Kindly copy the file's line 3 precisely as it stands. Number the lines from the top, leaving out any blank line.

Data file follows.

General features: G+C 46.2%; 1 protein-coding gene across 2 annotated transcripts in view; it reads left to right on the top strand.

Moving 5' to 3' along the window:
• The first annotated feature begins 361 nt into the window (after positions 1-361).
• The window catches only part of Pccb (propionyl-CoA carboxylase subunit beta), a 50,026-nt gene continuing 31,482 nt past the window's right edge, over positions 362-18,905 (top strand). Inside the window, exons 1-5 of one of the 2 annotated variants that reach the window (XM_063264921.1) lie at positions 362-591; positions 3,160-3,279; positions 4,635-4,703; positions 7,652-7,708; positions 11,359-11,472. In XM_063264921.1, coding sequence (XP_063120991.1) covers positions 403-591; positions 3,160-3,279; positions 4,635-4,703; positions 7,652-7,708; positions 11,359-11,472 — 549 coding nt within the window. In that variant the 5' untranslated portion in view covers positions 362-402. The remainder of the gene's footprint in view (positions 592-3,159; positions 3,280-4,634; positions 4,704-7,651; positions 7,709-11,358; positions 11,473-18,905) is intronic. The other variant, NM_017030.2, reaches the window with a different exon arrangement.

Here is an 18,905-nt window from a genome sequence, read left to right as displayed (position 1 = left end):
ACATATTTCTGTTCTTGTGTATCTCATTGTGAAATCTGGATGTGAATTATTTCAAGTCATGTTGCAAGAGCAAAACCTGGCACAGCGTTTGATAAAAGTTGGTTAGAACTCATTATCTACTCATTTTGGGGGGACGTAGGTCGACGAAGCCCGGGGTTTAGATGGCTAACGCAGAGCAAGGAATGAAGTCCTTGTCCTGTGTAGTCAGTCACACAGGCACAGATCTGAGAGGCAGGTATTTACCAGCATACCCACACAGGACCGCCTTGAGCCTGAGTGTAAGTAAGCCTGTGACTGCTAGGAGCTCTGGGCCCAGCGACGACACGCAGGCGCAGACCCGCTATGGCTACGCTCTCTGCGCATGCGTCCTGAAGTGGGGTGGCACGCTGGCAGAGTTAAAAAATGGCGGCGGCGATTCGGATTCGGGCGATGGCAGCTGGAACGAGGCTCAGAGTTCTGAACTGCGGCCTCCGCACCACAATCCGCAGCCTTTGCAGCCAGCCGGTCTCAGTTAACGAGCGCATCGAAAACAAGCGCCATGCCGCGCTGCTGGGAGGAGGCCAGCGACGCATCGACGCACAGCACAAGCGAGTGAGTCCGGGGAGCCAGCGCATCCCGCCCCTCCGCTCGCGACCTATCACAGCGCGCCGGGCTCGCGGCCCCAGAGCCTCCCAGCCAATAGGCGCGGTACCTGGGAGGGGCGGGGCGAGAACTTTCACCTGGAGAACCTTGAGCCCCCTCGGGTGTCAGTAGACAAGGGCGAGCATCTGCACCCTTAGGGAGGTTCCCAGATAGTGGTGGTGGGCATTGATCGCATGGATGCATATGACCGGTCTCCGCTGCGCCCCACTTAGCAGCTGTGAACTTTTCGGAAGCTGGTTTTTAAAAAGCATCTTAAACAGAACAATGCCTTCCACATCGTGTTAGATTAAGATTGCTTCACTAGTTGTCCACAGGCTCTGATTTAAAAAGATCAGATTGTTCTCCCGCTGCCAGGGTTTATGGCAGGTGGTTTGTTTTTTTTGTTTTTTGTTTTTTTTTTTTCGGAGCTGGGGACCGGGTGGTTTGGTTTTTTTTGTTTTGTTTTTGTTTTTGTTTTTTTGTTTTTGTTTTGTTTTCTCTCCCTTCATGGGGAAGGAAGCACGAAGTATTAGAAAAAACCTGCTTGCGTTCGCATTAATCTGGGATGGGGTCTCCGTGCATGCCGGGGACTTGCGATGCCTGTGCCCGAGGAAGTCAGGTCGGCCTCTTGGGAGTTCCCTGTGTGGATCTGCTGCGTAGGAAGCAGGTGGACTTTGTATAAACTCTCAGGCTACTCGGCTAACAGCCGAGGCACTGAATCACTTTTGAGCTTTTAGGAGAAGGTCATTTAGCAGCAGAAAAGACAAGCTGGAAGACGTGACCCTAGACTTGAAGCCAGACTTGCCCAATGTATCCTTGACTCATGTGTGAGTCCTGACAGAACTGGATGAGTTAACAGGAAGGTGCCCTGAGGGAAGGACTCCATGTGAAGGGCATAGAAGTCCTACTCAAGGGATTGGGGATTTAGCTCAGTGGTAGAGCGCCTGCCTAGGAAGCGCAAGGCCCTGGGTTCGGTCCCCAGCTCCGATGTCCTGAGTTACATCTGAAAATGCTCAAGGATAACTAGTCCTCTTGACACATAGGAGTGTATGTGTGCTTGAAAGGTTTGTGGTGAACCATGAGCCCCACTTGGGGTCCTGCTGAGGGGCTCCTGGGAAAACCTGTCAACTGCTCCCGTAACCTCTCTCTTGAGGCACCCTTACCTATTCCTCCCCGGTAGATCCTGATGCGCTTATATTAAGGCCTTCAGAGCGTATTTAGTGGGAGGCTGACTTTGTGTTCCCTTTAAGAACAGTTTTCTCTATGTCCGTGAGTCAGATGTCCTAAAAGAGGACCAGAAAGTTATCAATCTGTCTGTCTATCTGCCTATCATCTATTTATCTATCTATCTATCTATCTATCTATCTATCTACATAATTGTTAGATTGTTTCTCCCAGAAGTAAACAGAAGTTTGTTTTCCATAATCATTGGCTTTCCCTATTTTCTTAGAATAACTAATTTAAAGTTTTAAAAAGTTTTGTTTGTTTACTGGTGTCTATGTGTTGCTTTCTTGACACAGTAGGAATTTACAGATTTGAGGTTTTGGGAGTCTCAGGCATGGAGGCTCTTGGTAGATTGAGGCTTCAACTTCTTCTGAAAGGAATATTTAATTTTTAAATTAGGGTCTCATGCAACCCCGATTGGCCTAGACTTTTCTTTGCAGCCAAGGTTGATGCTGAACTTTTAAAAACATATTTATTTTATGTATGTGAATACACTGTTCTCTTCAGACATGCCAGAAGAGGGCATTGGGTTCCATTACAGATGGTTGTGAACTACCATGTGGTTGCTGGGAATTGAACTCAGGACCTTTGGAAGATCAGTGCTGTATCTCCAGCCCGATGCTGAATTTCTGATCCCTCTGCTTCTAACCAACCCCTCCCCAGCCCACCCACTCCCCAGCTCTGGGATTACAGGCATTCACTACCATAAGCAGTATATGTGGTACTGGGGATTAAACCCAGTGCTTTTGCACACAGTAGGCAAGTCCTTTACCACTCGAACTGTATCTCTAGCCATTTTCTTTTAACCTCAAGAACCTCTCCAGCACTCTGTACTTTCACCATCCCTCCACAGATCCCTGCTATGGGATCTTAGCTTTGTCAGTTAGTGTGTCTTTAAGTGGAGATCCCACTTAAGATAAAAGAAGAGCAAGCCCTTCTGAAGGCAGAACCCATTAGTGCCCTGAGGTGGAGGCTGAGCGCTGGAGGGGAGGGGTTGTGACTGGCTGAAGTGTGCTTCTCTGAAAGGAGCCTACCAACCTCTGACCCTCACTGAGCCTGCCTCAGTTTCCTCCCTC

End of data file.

• The first annotated feature begins 361 nt into the window (after positions 1-361).